My Feudal Lord is an autobiography of a woman that transcends the geographical, religious, political and societal context it is based in. Though it is the story of Tehmina Durrani, a member of the Pakistani elite society, set in the highly volatile political milieu of the 1970s, 80s, against the backdrop of a highly radical Islamic community – it is first and foremost the tale of a woman caught in a predominantly patriarchal world that is unfair to her because of her gender and makes her pay dearly for actions that she chooses of her free will.
Though being a Muslim does not help Tehmina’s inherent rebellious streak, her situation is exponentially compounded by her specific background – her rather complicated childhood and problematical relationship with her mother, her latent inferiority complexes, her need to prove her self as a lady befitting the highest echelons of the social pyramid, the tug of war between her hopeful heart and her strong mind, and the final straw – her abusive and traumatic marriage to Ghulam Mustafa Khar, the then Chief Minster and later Governor of Punjab, Pakistan.
Tehmina goes back and forth in time as she constructs the very painful narrative of the 13 years of her marriage in a feudal, woman-baiting society to none other than the Feudal Lord himself. Her silence breaking indictment of the curse that a woman’s life was in the post-colonial era in Pakistan is gruesome, bloody and highly graphical. A victim of domestic abuse – physical, financial, and emotional abuse, a victim of a repressive and racial social structure, a victim of the family need to “keep up” appearances for the sake of social stature, a victim of her own super ego that forces her to mould into the vile of the predominant social ethos, it is rather admiring that Tehmina finally gathers the courage to expose to the world the frailties of the veiled homes.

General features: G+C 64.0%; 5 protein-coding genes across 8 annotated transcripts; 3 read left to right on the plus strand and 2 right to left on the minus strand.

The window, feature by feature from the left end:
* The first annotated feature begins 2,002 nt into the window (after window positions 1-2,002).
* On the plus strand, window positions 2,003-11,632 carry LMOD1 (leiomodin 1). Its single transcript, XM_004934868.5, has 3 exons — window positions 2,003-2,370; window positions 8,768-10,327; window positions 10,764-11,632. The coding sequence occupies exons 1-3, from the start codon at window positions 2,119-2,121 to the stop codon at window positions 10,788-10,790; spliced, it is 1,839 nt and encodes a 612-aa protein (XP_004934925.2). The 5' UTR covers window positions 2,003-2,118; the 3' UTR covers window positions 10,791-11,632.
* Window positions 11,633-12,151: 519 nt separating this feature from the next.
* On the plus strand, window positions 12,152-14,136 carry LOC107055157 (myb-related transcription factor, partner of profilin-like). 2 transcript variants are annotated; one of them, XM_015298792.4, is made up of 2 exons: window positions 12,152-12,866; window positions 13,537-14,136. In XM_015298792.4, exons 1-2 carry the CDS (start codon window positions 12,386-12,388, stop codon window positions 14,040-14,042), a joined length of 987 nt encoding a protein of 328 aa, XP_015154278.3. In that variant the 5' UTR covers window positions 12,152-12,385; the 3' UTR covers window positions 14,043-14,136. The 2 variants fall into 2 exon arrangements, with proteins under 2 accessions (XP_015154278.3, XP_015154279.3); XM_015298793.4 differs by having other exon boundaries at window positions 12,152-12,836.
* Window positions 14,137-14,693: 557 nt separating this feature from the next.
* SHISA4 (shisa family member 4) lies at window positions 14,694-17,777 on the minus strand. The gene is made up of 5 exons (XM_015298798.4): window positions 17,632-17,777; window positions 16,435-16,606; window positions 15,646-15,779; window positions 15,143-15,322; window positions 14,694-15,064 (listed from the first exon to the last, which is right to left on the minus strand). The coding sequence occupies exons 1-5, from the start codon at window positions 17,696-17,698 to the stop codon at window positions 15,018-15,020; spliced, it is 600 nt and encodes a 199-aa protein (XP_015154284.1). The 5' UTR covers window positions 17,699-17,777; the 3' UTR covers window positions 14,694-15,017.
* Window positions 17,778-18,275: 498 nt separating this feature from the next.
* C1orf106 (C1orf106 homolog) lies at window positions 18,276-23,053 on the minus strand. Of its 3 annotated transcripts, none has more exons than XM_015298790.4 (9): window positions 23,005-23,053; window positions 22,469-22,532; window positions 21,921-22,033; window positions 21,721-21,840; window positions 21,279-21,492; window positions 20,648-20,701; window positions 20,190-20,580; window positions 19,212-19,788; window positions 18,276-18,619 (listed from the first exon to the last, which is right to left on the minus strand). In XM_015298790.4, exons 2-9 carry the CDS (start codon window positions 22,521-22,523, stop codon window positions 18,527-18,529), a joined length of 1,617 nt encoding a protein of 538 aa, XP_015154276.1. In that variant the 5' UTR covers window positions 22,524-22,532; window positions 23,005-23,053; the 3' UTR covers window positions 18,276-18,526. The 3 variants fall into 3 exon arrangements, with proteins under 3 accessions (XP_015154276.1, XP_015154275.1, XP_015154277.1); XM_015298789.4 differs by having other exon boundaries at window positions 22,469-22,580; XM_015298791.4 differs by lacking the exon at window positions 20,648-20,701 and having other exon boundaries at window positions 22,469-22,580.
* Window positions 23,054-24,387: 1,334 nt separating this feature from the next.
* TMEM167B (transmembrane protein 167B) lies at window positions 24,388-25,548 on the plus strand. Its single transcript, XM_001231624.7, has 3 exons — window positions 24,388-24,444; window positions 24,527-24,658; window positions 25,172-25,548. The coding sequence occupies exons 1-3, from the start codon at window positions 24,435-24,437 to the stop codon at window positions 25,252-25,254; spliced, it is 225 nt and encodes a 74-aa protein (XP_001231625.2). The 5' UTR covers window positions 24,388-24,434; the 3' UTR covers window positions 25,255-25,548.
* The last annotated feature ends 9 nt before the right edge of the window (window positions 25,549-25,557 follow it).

The book makes you shudder in disbelief at the schizophrenic Mustafa Khar – who is irrationally possessive, insanely aggressive and sick in his highly convenient interpretation of Islam to suit his whims and fancies. Your heart goes out to Tehmina as she tries time and again to break the shackles of marriage only to be each time placated for another chance, by Khar who would resort to every trick the male-dominated and oppressive community bestows him with – subtle manipulation, playing on her insecurities, blackmailing to kidnap her children and open threats of violence.
What is most endearing about Tehmina is that here is a woman against whom the worst profanities have been committed mostly in the name of Islam, yet she is not bitter against the religion. She embraces Islam understanding its true spirit and teachings. The subverted interpretation of the religion by fanatics for their own selfish interests has not disillusioned her. She has picked up the pieces of her life, learnt her lessons, and strives to work for the betterment of Muslim women. Now married to Shahbaz Sharif, brother of Nawaz Sharif, she has been reunited with her children whose custody she lost because of the divorce with Mustafa Khar.